By the way, the reason we were parked here was we went to the Holocaust Museum. I don't have a great deal to say about this except it was the most horrific event in human history. I am proud to be an American simply because we did the right thing in WWII and stopped a lunatic. I personally enjoy a diverse society and believe that the diversity brings much more to the society. In my opinion, everyone should see this museum but make it the last one of the day and be prepared to spend at least 2-3 hours going through it. Next, plan on going home and praying that nobody will ever come to power anywhere in the world like Hitler.

Monday brings another day, and Bill and I took off for some embassy's. The one pictured to the right is the Embassy for the Commonwealth of the Bahamas. We stopped by to ensure we understood everything we need to do before entering their country. In addition, we also wanted to make sure we had the right forms to use for our pets. Bill and Christy have two dogs and of course we have our bird, Jimmy Buffett.

We met the most wonderful lady who gave us the importation forms for pets along with all of the other information necessary to get into the Bahamas. Of course the most important thing she provided was the website address so we could print out everything she had told us and fortunately it all agreed. Bahamas, here we come.

The picture to the lower left is one of the homes in the area. It actually reminds me of the homes in the Central West End in St. Louis. It would be cool to live here however I'm sure it would be expensive.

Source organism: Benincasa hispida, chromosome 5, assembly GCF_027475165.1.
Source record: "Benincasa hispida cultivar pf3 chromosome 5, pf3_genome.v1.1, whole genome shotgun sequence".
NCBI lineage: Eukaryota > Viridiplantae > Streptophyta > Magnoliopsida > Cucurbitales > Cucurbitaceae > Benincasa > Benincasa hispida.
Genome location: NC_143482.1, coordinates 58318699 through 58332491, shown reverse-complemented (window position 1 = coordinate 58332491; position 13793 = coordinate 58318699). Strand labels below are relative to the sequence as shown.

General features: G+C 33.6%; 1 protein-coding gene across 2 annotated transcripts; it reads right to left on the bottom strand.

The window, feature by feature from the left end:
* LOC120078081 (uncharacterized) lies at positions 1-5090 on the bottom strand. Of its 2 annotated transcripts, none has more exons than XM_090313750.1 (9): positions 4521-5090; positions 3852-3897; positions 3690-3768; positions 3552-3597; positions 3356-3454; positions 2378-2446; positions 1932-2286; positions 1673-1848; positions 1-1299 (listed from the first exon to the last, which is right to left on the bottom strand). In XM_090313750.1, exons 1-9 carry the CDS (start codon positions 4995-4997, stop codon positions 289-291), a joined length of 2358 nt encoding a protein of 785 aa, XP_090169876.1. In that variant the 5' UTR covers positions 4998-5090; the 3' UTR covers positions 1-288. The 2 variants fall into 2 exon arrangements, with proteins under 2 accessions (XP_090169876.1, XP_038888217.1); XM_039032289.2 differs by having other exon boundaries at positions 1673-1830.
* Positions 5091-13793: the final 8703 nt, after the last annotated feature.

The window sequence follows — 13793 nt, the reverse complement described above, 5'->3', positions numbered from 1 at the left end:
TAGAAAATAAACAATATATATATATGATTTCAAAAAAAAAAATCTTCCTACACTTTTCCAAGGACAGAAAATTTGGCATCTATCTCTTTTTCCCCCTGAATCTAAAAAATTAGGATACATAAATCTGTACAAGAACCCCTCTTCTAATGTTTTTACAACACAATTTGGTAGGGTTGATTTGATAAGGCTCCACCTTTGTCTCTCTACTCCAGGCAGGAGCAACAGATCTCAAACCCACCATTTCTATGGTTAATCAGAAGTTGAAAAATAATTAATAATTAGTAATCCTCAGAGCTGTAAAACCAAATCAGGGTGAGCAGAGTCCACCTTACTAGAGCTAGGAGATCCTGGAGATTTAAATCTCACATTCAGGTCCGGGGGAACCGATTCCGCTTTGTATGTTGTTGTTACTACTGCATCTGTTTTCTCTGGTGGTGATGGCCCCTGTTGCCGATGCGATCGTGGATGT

The picture to the lower right is the Mexican Embassy. However, the address we had to start with was the Mexican Consulate. I won't go into details but I have to tell yo that Bill and I rode forever and it was all up-hill! I found the most wonderful person at the Mexican Embassy and she spent 20 minutes finding out that we should really leave Jimmy Buffett behind. They have a big black market and as a result they will take the birds into quarantine coming in for 40 days and going out the USA will take them and put them asleep. Bad day for our bird. Now we will be searching for a bird sitter for the 2008 trip to Mexico.

We have told you about the Washington D.C. Yacht Club and to the left you see the entrance. There are two offices, first is the one for the Dock master and second is the one for the Assistant who really "runs" the club.

Lower left is the bar area and you can see all of the burgees hanging from the ceiling. They have visitors from all over the world and when we come back this way, I know that we will stop by again. This is one of if not THE most receptive Yacht Clubs in the world.

The picture on the lower right is the library and it is also a great meeting room. Everything is wonderful and again, it is a great club. By the way, they have great showers and laundry facilities too.

Bill and Christy aboard Veranda, are pictured to the right. Bill is updating his blog and by the way, he is a great writer too. Christy was waiting for her time to answer the emails.
As we were leaving the last happy hour at the club, we went down to a great guy, Jim, that we met's boat to see the boat and his African Gray. On the way, we saw this pool that was suspended between the dock . Too cool, I think I might do this at some point.

Leaving D.C., you can see the Regain National Airport with some traffic underway. This is a busy airport and I have to say that it was really cool to hang out in D.C.

Tuesday, we left Washington and started back down the Potomac. Bill took the picture below as Freedom went under the bridge leaving Washington, D.C. and he also took the one to the lower right as we were motoring down the Potomac. Yes, Freedom has now left D.C. Sorry folks, back to the bickering between parties the way it was previously.